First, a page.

Noah Loomans

How to work from home, Codam edition. 2020-03-13

The Codam staff has recommended everyone to work from home if possible. Because not everyone has a development environment setup to work from home, I thought I would create a quick guide.

Collaboration

In order to collaborate with your peers, screen sharing could be useful. For this, you can use the “Start a call” button at the top right of any slack channel. Anyone who is on that channel can join your call. One person can share their screen at a time and everyone can draw on that screen to e.g. point to code.

More info

If you wish to share more then one screen at a time you could use Discord.

If you use vscode you can also use the Live Share plugin to collaborate as if you shared an iMac.

Migrating from vogsphere to GitHub

If you only have your code on vogsphere you can push it to GitHub in a few steps.

  1. Create a GitHub repository
  2. cd to the folder on your iMac where you have your repo.
  3. git remote add github https://github.com/your_name/your_repo_name
  4. git push -u github master

If you have 2FA on your GitHub you need to use SSH instead of https. How to setup. The url will look like git@github.com:your_name/your_repo_name.

Linux

If you don’t have a macOS device (like me) and want to work from home you probably want to use Linux. Windows users can use WSL to get a Linux environment.

I recommend Ubuntu for new Linux users. First, you want to install Git and the build-essential package.

sudo apt install git build-essential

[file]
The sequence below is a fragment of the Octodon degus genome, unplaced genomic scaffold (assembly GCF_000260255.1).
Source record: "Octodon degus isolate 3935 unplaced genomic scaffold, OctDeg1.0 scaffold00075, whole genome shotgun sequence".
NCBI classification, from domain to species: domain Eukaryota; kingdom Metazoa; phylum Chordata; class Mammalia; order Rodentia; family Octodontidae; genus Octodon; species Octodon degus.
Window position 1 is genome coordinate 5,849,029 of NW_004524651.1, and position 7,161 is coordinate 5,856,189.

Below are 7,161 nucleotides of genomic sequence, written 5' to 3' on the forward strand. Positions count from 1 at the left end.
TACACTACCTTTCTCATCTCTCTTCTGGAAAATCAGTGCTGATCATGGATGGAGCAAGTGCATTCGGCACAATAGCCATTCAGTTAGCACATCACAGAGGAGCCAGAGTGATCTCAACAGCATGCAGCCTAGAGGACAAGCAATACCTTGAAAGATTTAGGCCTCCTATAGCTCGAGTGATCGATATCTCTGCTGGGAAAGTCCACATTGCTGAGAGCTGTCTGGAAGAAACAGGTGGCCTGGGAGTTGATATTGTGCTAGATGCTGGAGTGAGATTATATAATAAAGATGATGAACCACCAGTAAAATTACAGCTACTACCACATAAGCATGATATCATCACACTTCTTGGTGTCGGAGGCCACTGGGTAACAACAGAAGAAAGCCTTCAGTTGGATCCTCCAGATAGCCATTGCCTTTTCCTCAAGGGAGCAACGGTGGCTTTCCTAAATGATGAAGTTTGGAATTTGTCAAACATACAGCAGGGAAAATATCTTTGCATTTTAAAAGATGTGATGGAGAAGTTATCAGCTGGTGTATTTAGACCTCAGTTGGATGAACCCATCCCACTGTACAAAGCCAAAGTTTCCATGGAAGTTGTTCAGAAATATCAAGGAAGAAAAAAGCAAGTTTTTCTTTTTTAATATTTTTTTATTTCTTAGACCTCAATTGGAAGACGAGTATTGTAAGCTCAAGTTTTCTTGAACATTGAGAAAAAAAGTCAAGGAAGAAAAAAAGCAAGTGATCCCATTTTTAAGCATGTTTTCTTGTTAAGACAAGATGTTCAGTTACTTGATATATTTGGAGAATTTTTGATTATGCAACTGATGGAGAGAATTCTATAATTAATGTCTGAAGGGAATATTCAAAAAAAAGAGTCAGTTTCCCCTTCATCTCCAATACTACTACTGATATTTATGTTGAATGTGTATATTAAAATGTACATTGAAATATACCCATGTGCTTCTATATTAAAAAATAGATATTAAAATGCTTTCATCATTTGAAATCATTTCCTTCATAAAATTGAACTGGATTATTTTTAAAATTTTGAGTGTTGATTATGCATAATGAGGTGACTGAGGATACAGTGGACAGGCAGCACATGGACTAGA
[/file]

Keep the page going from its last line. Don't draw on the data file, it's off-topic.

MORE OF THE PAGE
build-essential contains all the required tools to compile C code on Linux. You may also choose to use the clang compiler instead of gcc, which will give more similar error messages to what we use at Codam. To do so, install the clang and lldb packages.

sudo apt install clang lldb

If your makefile uses the $(CC) variable instead of calling gcc or clang directly, you can choose which compiler to use by setting the CC environment variable. See my Makefile tutorial for details.

In some cases, the Linux code and macOS code need to be different. For this you can use the #ifdef statement. For example, if you want PATH_MAX you need to include it like this:

#include <ft_printf.h>
#include <libft.h>
#ifdef __linux__
# include <linux/limits.h>
#else
# include <limits.h>
#endif
#include <unistd.h>
#include "env.h"
#include "builtin.h"

Full example


Articles from blogs I follow

SourceHut + Plan 9 = ❤

My favorite operating system is Plan 9 from Bell Labs. The simplicity and cohesive design throughout really stands out. In my opinion, Plan 9 is much, much better than any other operating system I’ve used, and I’ve used a lot of operating systems. Plan 9 is …

via Blogs on Sourcehut 2020-05-11

We are complicit in our employer's deeds

Tim Bray’s excellent “Bye Amazon” post inspired me to take this article off of my backlog, where it has been sitting for a few weeks. I applaud Tim for stepping down from a company that has demonstrated itself incompatible with his sense of right and wrong, …

via Drew DeVault's Blog 2020-05-05

Go Developer Survey 2019 Results

What a response! I want to start with an enormous thank you to the thousands of Go developers who participated in this year’s survey. For 2019, we saw 10,975 responses, nearly twice as many as last year! On behalf of the rest of the team, I …

via The Go Programming Language Blog 2020-04-20

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